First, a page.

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Asheville man creates space for entrepreneurs

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9/21/2011 - Asheville man creates space for entrepreneurs
by AP

Any and every idea welcome in the new market economy!!

 

ASHEVILLE, N.C. (AP) -- Craig McAnsh had served his time in the corporate culture of cubicle land and hated the gray, grim walls. But the home office wasn't working for him, either.

After moving here from Atlanta in 2008, he tried running his company, Native Marketing, out of his home, sometimes meeting clients at local coffee shops or noisy cafes with little space to spread out his ideas.

Working in a creative business, McAnsh craved contact with creative people. Why not share office space with other entrepreneurs? So he hatched the idea for Mojo Coworking, which he sees as the office of the future.

"In more and more cities, we have young people coming out of school, and in this economy they have to create their own job, but they need a space to do it," McAnsh said. "This is where you can go to get your business mojo working. You're in the center of all this creative, social and entrepreneurial energy."

Mojo is tucked into a corner of Wall Street above Mayfel's Restaurant, with 1,700 square feet overlooking Pritchard Park. Instead of tenants, McAnsh signs up members who arrive daily at their leased desks or simply plop down in the sofa pit with their laptops.

Marketers and salespeople work side by side with authors and website designers. No overhead, no worries about paying for utilities or printing costs or Internet or even the coffee. In exchange, they pay a monthly fee at a fraction of the cost of renting a downtown office.

Alexandria Schulz had been telecommuting out of her home for her company based in Fairfax, Va. "I was getting a little stir-crazy. I needed to be in an office environment."

Since leasing a desk at Mojo, Schulz said her productivity has increased, which her colleagues in Fairfax have noticed. There's less time spent on Facebook, simply trying to connect with people online. "The water cooler conversation is really important," she said. "You feel like you're at work. You're not in the wrong place trying to do work."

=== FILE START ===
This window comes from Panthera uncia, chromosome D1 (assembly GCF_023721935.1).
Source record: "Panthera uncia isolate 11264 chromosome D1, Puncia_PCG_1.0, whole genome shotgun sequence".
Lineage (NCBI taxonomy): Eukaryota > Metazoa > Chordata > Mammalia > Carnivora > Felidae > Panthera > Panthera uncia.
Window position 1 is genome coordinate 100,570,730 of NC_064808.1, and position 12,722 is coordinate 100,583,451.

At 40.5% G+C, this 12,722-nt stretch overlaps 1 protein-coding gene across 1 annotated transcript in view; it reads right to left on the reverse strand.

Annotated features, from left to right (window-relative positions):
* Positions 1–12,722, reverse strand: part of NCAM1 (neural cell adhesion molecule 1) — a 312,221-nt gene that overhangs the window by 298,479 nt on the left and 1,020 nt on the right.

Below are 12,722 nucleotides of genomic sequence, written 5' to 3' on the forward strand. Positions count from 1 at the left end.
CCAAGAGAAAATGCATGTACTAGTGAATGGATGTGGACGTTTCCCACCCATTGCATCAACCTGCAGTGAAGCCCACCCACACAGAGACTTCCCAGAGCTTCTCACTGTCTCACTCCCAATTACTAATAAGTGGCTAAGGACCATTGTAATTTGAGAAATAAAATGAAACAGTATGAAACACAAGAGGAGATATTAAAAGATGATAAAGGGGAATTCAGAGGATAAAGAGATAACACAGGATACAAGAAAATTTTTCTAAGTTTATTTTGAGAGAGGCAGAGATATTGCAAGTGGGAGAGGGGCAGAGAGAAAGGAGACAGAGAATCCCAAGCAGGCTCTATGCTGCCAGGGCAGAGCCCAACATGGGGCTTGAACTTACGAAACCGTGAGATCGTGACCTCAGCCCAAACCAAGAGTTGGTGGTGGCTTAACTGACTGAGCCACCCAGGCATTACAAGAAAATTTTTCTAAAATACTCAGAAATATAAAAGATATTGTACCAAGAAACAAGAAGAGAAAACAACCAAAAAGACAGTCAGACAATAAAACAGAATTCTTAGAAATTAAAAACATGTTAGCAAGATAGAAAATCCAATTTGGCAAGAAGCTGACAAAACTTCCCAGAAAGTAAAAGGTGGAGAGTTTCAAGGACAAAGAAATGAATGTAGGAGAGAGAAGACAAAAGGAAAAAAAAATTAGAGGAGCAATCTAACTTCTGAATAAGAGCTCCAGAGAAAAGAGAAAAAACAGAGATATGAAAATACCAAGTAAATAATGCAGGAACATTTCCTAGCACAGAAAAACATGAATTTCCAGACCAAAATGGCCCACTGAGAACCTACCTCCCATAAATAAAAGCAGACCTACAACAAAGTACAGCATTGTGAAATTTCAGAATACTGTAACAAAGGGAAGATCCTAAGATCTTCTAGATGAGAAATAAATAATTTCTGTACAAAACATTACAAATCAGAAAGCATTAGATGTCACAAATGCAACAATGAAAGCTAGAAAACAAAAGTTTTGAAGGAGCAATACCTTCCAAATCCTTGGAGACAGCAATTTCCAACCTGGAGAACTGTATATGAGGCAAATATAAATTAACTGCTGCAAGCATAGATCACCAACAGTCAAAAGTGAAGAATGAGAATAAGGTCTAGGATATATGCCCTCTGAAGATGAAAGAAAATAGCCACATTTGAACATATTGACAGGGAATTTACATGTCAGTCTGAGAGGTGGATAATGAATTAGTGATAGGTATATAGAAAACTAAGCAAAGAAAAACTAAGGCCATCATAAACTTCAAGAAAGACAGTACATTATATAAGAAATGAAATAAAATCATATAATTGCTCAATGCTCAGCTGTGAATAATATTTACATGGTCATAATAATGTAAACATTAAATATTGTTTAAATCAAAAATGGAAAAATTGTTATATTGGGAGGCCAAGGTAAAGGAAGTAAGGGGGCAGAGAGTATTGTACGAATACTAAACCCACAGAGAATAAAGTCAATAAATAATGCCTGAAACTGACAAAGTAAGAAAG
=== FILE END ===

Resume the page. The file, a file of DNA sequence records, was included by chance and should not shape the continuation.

But Facebook actually led Justin Belleme to Mojo. The UNC Asheville graduate had seen the idea come up on McAnsh's home page and he wanted in.

On a chilly February day in Pritchard Park, a couple of months before Mojo even opened, Belleme buttonholed McAnsh and reserved three desks for his new company JB Media Group, a social media and Internet marketing consultant.

"I had always envisioned an awesome downtown location with big windows for my company. This is it to the T," Belleme said. "I thought I'd have to pay maybe $5,000 a month."

Now, Belleme says he's not intimidated bringing an out-of-town client in for a meeting in the conference room, which has a high-speed Internet hookup and HDTV screen. He could see expanding his company with another few hires, leasing more desks and space at Mojo.

McAnsh had come across the concept of co-working in metro areas like New York City, London and Los Angeles, where young professionals who find downtown office rents prohibitive on their own can share space equipped with Internet service and high-end printers.

During a recent business trip, he visited a co-working space in Santa Monica, Calif., but "it felt too techie for me." Then McAnsch stumbled across a co-working facility in Wilmington.